Duct clean­ing gives some homeowners peace of mind

The Progress-Index - At Home - - Front Page - AMY LORENTZEN,

John San­tos of Los An­ge­les wants his home to be a healthy gath­er­ing place for fam­ily and friends, some of whom are re­cov­er­ing from ma­jor ill­ness. As part of his ef­fort, he re­cently had his home’s duct­work pro­fes­sion­ally cleaned.

“I wanted to make cer­tain the air that they were breath­ing was as clean as it pos­si­bly could be,” says San­tos, 54, a high school tech­nol­ogy teacher. “Es­pe­cially liv­ing in a city like Los An­ge­les, where the air qual­ity can really be poor and clean­ing the air sys­tems can pro­vide value.”

Although many homeowners con­sider duct clean­ing a way to make their in­door air cleaner, re­search on whether it can really cre­ate a health­ier home is in the early stages.

The En­vi­ron­men­tal Pro­tec­tion Agency rec­om­mends look­ing into duct clean­ing af­ter fires, floods, pest in­fes­ta­tions and in haz­ardous waste sit­u­a­tions, or if you can see par­ti­cles coming out of your ducts. Oth­er­wise, the agency says it’s not nec­es­sary for the av­er­age house­hold.

Tom Keys, pres­i­dent of At­lantic Duct Clean­ing in Ster­ling, Va., says his com­pany has done more than 80,000 duct-clean­ing jobs, and that many cus­tomers report back that they have bet­ter air qual­ity, a cleaner home and lower en­ergy costs. Cus­tomers of­ten are sur­prised at how much de­bris col­lected in their duct­work over the years, he says.

“Most of the peo­ple who do it, do it for peace of mind,” Keys says. His com­pany has found all sorts of items in duct­work be­yond dirt and grime, in­clud­ing class rings, rare base­ball cards and con­struc­tion de­bris from when the home was built.

Keys en­cour­ages homeowners to ask duct­clean­ing tech­ni­cians for ev­i­dence that there is dirt in the ducts that should be re­moved.

Jodi Araujo, ex­ec­u­tive di­rec­tor of the Na­tional Air Duct Clean­ers As­so­ci­a­tion, says homeowners can tell when ducts are dirty by sim­ply re­mov­ing a reg­is­ter cover, in­sert­ing a cam­era and click­ing a photo.

On the other hand, John DeSil­via, a con­trac­tor and host of DIY Net­work’s “Res­cue My Ren­o­va­tion,” premier­ing Feb. 27, doesn’t gen­er­ally rec­om­mend duct clean­ing to homeowners. It’s nor­mal for dirt to ac­cu­mu­late and stick to the sides of air ducts, he says. The ex­cep­tion, he says, is if there’s vis­i­ble mold growth.

If you do have duct­work cleaned, he ad­vises get­ting a few es­ti­mates and en­sur­ing that the ser­vice you hire uses high-pow­ered equip­ment to cap­ture what they dis­lodge. Oth­er­wise, the ef­fort could back­fire.

“Any dust and dirt not col­lected will be dis­trib­uted through­out your home, caus­ing a big­ger prob­lem,” DeSil­via says.

If you de­cide to get your home’s duct­work cleaned, ex­pect to pay be­tween $400 and $800 if there’s one HVAC (heat­ing, ven­ti­la­tion and air con­di­tion­ing) sys­tem. If you have more than one zone, you could pay more. That’s be­cause duct clean­ers don’t just clean the ducts; they also clean the fur­nace and air han­dler for each unit, which could ex­tend the life of your ap­pli­ances.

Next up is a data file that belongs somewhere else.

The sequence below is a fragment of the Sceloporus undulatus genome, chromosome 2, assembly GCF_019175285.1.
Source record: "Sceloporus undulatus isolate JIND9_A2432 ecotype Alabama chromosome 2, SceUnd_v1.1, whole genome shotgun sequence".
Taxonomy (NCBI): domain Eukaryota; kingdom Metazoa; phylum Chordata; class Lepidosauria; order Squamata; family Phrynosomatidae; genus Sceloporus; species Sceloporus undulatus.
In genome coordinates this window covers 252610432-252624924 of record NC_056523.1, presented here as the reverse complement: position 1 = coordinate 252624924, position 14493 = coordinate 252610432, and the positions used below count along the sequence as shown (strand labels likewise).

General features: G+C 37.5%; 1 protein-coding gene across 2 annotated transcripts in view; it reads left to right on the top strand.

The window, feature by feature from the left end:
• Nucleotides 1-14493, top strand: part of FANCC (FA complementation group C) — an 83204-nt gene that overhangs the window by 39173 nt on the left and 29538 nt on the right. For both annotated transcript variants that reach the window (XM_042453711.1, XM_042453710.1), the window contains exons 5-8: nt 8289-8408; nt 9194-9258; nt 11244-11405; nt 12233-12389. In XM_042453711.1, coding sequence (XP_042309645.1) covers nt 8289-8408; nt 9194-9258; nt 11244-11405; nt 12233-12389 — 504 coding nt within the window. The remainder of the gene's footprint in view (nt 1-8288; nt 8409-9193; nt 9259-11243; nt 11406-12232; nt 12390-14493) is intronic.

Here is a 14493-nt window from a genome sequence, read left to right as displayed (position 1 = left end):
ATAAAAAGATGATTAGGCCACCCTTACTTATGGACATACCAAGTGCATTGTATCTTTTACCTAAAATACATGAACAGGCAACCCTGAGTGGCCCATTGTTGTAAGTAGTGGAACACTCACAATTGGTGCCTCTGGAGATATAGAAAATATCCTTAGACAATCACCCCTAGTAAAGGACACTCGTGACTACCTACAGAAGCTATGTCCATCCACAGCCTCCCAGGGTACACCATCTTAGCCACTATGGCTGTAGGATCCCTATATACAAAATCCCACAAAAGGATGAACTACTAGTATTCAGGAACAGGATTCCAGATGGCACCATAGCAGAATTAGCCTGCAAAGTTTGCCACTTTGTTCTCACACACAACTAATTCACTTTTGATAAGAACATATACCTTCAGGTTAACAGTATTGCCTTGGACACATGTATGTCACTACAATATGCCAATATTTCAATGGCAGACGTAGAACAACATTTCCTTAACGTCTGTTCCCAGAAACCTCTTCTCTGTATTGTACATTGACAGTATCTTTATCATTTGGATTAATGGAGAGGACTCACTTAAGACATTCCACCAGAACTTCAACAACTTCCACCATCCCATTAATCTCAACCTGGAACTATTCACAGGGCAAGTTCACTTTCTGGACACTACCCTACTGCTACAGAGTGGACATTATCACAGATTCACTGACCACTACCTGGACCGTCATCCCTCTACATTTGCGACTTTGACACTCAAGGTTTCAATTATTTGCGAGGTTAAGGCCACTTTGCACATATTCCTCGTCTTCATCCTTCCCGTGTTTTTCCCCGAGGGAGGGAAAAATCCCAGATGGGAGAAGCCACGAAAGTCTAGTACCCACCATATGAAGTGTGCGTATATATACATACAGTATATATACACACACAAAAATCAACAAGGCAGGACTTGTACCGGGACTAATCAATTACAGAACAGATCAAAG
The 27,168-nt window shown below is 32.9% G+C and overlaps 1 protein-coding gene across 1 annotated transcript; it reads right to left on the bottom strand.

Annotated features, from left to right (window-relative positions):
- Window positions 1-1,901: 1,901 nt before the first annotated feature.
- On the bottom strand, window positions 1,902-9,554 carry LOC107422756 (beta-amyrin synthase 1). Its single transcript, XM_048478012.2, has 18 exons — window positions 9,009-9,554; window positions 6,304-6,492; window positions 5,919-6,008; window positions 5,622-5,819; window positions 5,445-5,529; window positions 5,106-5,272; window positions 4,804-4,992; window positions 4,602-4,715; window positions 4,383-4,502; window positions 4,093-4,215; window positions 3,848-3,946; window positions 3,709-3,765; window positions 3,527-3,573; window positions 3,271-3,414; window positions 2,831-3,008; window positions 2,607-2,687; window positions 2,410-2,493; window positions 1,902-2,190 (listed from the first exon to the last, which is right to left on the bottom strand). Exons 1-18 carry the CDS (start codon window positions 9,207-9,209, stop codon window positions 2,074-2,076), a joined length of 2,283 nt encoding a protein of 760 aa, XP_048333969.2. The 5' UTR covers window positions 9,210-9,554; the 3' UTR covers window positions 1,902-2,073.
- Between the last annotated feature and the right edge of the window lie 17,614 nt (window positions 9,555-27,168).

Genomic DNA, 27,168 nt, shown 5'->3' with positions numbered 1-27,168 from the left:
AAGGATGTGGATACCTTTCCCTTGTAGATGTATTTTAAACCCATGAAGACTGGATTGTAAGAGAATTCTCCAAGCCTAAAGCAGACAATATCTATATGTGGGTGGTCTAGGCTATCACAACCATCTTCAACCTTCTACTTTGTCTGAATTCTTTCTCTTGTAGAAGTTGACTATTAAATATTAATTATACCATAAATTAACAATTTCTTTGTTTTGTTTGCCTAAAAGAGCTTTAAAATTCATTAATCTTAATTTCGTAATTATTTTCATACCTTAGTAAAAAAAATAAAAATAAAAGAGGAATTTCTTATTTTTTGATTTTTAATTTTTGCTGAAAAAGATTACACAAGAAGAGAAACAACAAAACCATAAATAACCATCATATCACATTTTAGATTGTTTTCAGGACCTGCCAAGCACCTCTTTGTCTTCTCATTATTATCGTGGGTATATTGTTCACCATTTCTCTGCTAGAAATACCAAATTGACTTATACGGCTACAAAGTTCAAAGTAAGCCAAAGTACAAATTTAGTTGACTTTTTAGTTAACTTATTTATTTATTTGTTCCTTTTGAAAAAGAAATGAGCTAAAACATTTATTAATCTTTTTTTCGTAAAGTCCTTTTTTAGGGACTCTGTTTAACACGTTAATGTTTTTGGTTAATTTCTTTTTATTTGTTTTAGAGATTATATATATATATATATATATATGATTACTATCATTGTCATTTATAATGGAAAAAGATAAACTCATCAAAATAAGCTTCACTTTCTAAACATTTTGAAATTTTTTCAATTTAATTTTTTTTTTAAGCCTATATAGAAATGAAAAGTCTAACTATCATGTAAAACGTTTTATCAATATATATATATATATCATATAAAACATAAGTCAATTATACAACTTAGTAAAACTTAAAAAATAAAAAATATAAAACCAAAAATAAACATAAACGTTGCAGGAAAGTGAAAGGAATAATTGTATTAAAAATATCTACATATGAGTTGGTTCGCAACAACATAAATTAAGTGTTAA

In ad­di­tion, they can iden­tify any places where a duct has be­come un­sealed, torn or flat­tened, prevent­ing good air­flow. Many pro­fes­sional duct clean­ers rec­om­mend hav­ing a sys­tem cleaned ev­ery five to eight years.

Keys says con­sumers should ask about any hid­den charges, such as ex­tra fees per reg­is­ter, and check con­sumer sites such as Angieslist.com for re­views of duct-clean­ing com­pa­nies.

He also notes that for clean­ers to gain ac­cess, the duct­work must be cut, and trained tech­ni­cians need to know how to re­seal the point of en­try cor­rectly so you don’t lose en­ergy. His com­pany uses a prod­uct that seals any leaks through­out the sys­tem. Duct clean­ing has be­come “a much more com­pre­hen­sive, tech­no­log­i­cally driven process — not two guys and a vac­uum cleaner,” he says.

DeSil­via says homeowners can do a lot on their own to im­prove their HVAC ef­fi­ciency by clean­ing dirty coils, fans and reg­is­ters, en­sur­ing drain pans are emp­ty­ing prop­erly, and chang­ing air fil­ters at least three times a year. He also rec­om­mends a yearly pro­fes­sional tuneup.

“Think about your heat­ing and cool­ing sys­tem like you do your car,” he says. “You main­tain your car at least once a year.”

Duct­work is usu­ally in the base­ment of at­tic, so homeowners who de­cide to call in the clean­ers need to move any fur­ni­ture or other ob­sta­cles to cre­ate ac­cess, Keys said. You don’t have to leave home dur­ing clean­ing be­cause the dust and de­bris should be go­ing di­rectly into con­tain­ment sys­tems. Ster­il­iza­tion chem­i­cals gen­er­ally aren’t needed un­less you have an un­usual sit­u­a­tion such as mold or sewage backup.

To com­ple­ment duct clean­ing, Keys rec­om­mends hav­ing car­pets and draperies cleaned too.

San­tos, the home­owner from Cal­i­for­nia, says that af­ter his home’s duct­work was cleaned, he has to dust less and his home smells fresher. His fam­ily and friends feel “a whole lot bet­ter” know­ing the air sys­tem is clean.

AP PHOTO/NADCA

This un­dated pub­lic­ity photo pro­vided by NADCA shows a tech­ni­cian cut­ting an ac­cess hole in duct­work. If you want to freshen up the air in your home and make your heat­ing and cool­ing sys­tems work more ef­fi­ciently, you might con­sider hav­ing the duct­work...

Newspapers in English

Newspapers from USA

© PressReader. All rights reserved.